That day in 1934, when the slender, soft-featured youth rode into town on his undersized burro, people stopped and took notice. There was something distinctly odd about the stranger's arrival.
It was a rare thing, then, especially in November, for an outsider to ride into Escalante [in southern Utah]. But Everett Ruess blithely made himself at home, pausing in the dirt streets to chat, camping a few nights under a gnarled cottonwood across the river on the edge of town.
* * *
From Escalante, in search of solitude and beauty, Ruess rode southeast along the Hole in the Rock Trail, which had been blazed by Mormon pioneers in 1879. Snow already dusted the top of Kaiparowits Plateau, looming on his right. Within the fortnight, a screaming three-day blizzard would sweep the canyon country.
A week after waving goodbye [in Escalante], Ruess, now 50 miles [80 kilometers] out, shared a campfire with a pair of sheepherders. Shortly after that he may have run into another party, cattlemen riding the Escalante Desert's farthest range.
Then Everett Ruess disappeared from the face of the Earth. He was 20 years old.
* * *
In January 1931, still only 16, Ruess graduated from Hollywood High School, and immediately set out on his first excursion into the Southwest. With a burro bought from a Navajo, he hiked for the better part of ten months, wandering from Phoenix to Canyon de Chelly, from Zion to the Grand Canyon. Though California still pulled at him, on this marathon journey Ruess discovered the landscape with which his soul truly resonated.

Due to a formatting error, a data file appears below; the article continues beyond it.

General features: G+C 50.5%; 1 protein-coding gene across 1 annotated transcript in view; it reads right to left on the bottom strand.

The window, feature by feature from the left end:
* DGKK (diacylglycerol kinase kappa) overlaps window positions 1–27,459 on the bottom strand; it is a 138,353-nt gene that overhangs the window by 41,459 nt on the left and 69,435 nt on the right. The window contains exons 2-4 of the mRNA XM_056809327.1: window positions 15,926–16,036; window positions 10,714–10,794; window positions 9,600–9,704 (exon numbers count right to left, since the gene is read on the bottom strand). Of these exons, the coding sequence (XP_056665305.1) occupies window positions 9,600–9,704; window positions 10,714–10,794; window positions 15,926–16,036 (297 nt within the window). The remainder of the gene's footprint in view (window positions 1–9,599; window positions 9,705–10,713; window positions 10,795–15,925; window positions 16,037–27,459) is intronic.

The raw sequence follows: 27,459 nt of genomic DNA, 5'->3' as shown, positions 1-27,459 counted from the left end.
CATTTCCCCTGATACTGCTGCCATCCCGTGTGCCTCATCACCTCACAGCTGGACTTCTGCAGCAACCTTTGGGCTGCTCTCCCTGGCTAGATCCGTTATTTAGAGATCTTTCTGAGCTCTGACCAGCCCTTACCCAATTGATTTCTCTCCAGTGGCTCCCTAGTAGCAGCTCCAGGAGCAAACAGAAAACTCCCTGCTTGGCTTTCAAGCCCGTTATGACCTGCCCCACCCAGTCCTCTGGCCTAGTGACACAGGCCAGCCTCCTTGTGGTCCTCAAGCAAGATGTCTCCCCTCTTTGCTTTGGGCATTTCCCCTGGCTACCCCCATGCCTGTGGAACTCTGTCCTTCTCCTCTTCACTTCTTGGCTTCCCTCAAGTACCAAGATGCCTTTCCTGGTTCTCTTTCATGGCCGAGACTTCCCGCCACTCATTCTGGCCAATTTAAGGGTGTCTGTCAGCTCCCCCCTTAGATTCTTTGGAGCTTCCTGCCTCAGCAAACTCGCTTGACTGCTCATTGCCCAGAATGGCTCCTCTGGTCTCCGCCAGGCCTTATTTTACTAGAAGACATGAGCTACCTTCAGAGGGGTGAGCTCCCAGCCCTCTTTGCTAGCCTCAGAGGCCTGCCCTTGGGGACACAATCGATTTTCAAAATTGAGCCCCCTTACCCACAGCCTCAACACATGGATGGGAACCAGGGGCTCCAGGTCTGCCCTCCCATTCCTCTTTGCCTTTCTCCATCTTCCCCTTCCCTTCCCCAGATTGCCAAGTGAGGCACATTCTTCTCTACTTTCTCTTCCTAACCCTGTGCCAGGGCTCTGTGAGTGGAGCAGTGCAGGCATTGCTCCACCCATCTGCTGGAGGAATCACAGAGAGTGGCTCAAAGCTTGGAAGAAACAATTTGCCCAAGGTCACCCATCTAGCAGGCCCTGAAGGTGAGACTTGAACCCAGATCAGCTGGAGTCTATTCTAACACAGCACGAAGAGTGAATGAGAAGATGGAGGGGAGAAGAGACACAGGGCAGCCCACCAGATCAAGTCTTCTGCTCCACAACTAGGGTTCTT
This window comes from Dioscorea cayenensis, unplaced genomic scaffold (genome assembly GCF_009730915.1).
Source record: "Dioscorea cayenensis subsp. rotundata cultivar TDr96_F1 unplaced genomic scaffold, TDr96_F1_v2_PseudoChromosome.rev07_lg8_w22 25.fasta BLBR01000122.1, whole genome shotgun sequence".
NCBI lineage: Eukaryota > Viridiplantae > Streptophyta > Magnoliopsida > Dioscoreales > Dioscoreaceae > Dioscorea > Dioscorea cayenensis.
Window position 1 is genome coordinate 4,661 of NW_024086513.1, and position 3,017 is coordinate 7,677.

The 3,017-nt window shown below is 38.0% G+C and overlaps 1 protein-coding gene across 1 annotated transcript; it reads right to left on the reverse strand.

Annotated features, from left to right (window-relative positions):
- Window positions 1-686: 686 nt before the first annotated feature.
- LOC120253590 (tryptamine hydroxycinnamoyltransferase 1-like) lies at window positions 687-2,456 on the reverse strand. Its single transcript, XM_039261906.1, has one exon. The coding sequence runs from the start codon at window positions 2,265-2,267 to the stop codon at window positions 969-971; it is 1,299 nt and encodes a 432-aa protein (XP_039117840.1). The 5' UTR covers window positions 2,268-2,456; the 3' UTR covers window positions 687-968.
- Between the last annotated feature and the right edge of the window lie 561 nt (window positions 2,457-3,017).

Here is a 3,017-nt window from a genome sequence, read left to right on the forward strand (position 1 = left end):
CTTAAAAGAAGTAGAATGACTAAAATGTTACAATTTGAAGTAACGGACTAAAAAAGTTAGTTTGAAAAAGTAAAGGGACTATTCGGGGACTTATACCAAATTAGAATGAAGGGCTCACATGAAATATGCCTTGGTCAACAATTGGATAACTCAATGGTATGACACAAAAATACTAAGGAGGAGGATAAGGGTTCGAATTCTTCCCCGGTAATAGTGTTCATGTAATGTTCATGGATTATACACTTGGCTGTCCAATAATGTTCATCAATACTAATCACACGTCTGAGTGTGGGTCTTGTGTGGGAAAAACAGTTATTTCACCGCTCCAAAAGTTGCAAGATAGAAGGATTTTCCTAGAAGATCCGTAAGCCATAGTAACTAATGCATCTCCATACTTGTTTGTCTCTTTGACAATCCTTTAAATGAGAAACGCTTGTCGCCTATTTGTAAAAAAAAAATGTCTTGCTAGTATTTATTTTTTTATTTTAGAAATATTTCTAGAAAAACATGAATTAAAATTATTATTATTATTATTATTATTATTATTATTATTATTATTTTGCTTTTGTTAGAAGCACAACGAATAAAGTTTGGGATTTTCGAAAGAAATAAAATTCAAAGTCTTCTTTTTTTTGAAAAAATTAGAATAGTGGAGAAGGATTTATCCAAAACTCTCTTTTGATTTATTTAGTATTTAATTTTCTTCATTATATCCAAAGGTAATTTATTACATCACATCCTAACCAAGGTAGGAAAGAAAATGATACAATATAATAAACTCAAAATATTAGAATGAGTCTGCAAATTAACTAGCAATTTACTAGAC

By the time he headed out onto the Escalante Desert, Reuss's increasingly daring solo journeys had taken on the nature of a quest. What the goal of that quest was, however, eluded his own analysis. "I am drunk with the fiery elixir of beauty," he wrote in one characteristic letter, and in another, "I have seen almost more beauty than I can bear." But always, beneath his soaring hymns of joy and awe, pulsed a dull throb of despair.
* * *
I was wrapping up my interview with Norm Christensen, the Escalante old-timer who had befriended Ruess at age ten and gone to the movies with him on his last night in town. Christensen had spent an hour fondly recalling every detail of those November days.
"So what do you think happened to Everett?" I asked.
Christensen's eyes held mine; his face clouded. "I know what happened to him," he said quietly. "He was shot. The man who did it told me."
* * *
It seemed improbable that the mound before me could be Ruess's grave: Surely if his killers had decided to hide his body rather than throw it in the Colorado, they would not have interred it smack on the trail. But what if the mound hid some of his belongings, paraphernalia the criminals did not want to trust to the river? What if this pile of rocks hid the answer to the puzzle of Ruess's fate? My mind leapt to Ruess's 1934 diary: By now, we would give more to find that journal than even his bones.
Get the complete story in the April 1999 issue of NATIONAL GEOGRAPHIC ADVENTURE.